ROCKFORD, Ill. (WTVO) — It’s that time of year again when snow, salt, ice, and plowing tear up Rockford city streets, and many drivers find themselves dodging potholes.

Potholes are mostly formed in the winter when the pavement gets wet, freezes, and then thaws.

According to Consumer Reports, over 3 million drivers nationwide experience pothole-related damage to their cars each year—everything from tires and rims to shocks and struts—costing over 3 billion dollars.

The Rockford Public Works Department works to repair potholes, and it actually encourages residents to report them by calling  779-348-7260 or filling out a service request form at

In 2019, the Street Division reported patching 86,000 potholes.

On average, it takes crews between 48 and 72 hours to fill a pothole once a request is made.

But, if you hit one and have to replace a tire, or worse, a rim: can you file a claim with the city?

The answer is: yes.

You can file a claim to PMA Companies, the City’s Claims Processor, by calling 1-800-476-2669. More information is available here.

According to the City of Rockford website, a claim must be very specific: “At a bare minimum, PMA will require the street on which the damage occurred, driving direction, lane you were driving in and nearest cross streets.  However, in most cases, this is not enough information to pay your claim.  Whenever possible please include the nearest address, hundred block of the street or closest intersection to where your damage occurred… Photographs may also be provided.  A photograph of the general area with a mark indicating the pothole is the most effective way to identify the pothole.  Without this very specific information in regard to potholes and other roadway defects, your claim will be denied.”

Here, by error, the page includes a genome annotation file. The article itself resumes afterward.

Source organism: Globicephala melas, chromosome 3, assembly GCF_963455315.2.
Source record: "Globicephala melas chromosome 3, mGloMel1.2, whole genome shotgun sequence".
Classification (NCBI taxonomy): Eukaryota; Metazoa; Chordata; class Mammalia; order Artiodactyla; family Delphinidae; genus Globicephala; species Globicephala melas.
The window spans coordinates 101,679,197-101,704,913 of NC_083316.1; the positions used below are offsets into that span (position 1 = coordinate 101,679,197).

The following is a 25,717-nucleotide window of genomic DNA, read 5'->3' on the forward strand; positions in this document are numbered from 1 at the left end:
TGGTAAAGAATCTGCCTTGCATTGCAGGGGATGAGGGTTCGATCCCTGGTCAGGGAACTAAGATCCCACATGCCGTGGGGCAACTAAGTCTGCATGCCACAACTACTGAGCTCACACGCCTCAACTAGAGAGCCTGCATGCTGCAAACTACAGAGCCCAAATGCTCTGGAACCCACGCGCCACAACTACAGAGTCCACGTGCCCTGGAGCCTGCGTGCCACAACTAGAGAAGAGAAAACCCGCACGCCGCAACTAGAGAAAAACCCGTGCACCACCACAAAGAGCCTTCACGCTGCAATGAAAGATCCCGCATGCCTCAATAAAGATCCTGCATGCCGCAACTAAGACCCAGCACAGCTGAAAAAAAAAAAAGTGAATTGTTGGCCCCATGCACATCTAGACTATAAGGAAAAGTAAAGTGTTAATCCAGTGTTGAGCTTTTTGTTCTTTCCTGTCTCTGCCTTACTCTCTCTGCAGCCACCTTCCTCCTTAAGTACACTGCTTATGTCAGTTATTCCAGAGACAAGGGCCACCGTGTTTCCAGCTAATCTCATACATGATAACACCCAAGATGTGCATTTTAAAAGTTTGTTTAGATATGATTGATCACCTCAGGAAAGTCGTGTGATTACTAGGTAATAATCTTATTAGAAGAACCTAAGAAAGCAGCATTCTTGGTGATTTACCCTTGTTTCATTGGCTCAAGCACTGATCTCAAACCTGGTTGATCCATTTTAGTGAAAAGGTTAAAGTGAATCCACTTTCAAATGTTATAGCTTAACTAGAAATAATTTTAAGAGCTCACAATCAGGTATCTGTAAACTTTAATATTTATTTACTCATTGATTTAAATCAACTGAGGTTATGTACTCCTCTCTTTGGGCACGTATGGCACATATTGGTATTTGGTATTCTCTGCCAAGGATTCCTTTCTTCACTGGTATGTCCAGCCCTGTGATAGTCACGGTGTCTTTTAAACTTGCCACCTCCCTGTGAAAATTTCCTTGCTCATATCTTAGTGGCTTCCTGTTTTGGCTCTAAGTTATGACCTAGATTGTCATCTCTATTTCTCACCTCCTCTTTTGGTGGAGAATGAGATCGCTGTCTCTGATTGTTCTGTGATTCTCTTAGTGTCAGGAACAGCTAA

The City says it can take up to 3 or 4 weeks for PMA Companies to process the claim, as it gets many during the winter and spring months when potholes are the most prevalent.

Boves Auto Repair, at 1118 Ferguson Street, has been around since 1963, and owner Tony Bove says not paying attention to the bumpy road can cause more damage than you think.

“Cars are lower to the ground, so you wreck the bodies, the fenders, the bumpers, that kind of stuff, when you hit potholes,” Bove said.

Wheel and tire damage is the most common, Bove said, adding that he fixes three cars a week on average, due to pothole damage.

Consumer Reports says that keeping your tires properly inflated and having adequate tread depth is important to preventing pothole damage.

“We tell everybody to slow down if you see a pothole,” Bove said. “Slow down. That’s the main thing. The slower you go over a pothole, the better.”

Bove acknowledged: “It’s hard when they are in the middle of the road and you don’t see it coming.”